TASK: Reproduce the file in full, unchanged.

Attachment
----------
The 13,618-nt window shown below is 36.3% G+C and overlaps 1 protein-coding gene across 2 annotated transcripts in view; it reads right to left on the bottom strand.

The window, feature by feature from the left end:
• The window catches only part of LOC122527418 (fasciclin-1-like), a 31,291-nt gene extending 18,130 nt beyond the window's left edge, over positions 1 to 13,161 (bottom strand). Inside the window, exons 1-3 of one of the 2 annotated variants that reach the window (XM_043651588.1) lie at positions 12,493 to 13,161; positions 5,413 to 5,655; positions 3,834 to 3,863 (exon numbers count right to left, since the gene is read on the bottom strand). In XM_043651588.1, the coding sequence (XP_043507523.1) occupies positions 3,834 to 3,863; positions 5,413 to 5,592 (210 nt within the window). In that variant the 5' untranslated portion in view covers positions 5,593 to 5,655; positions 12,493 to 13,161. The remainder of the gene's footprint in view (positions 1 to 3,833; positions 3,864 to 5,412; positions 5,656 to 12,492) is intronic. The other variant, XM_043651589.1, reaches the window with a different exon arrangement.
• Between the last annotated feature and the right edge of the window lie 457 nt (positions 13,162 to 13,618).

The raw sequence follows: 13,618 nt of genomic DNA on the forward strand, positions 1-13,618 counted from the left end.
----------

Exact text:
The 13,618-nt window shown below is 36.3% G+C and overlaps 1 protein-coding gene across 2 annotated transcripts in view; it reads right to left on the bottom strand.

The window, feature by feature from the left end:
• The window catches only part of LOC122527418 (fasciclin-1-like), a 31,291-nt gene extending 18,130 nt beyond the window's left edge, over positions 1 to 13,161 (bottom strand). Inside the window, exons 1-3 of one of the 2 annotated variants that reach the window (XM_043651588.1) lie at positions 12,493 to 13,161; positions 5,413 to 5,655; positions 3,834 to 3,863 (exon numbers count right to left, since the gene is read on the bottom strand). In XM_043651588.1, the coding sequence (XP_043507523.1) occupies positions 3,834 to 3,863; positions 5,413 to 5,592 (210 nt within the window). In that variant the 5' untranslated portion in view covers positions 5,593 to 5,655; positions 12,493 to 13,161. The remainder of the gene's footprint in view (positions 1 to 3,833; positions 3,864 to 5,412; positions 5,656 to 12,492) is intronic. The other variant, XM_043651589.1, reaches the window with a different exon arrangement.
• Between the last annotated feature and the right edge of the window lie 457 nt (positions 13,162 to 13,618).

The raw sequence follows: 13,618 nt of genomic DNA on the forward strand, positions 1-13,618 counted from the left end.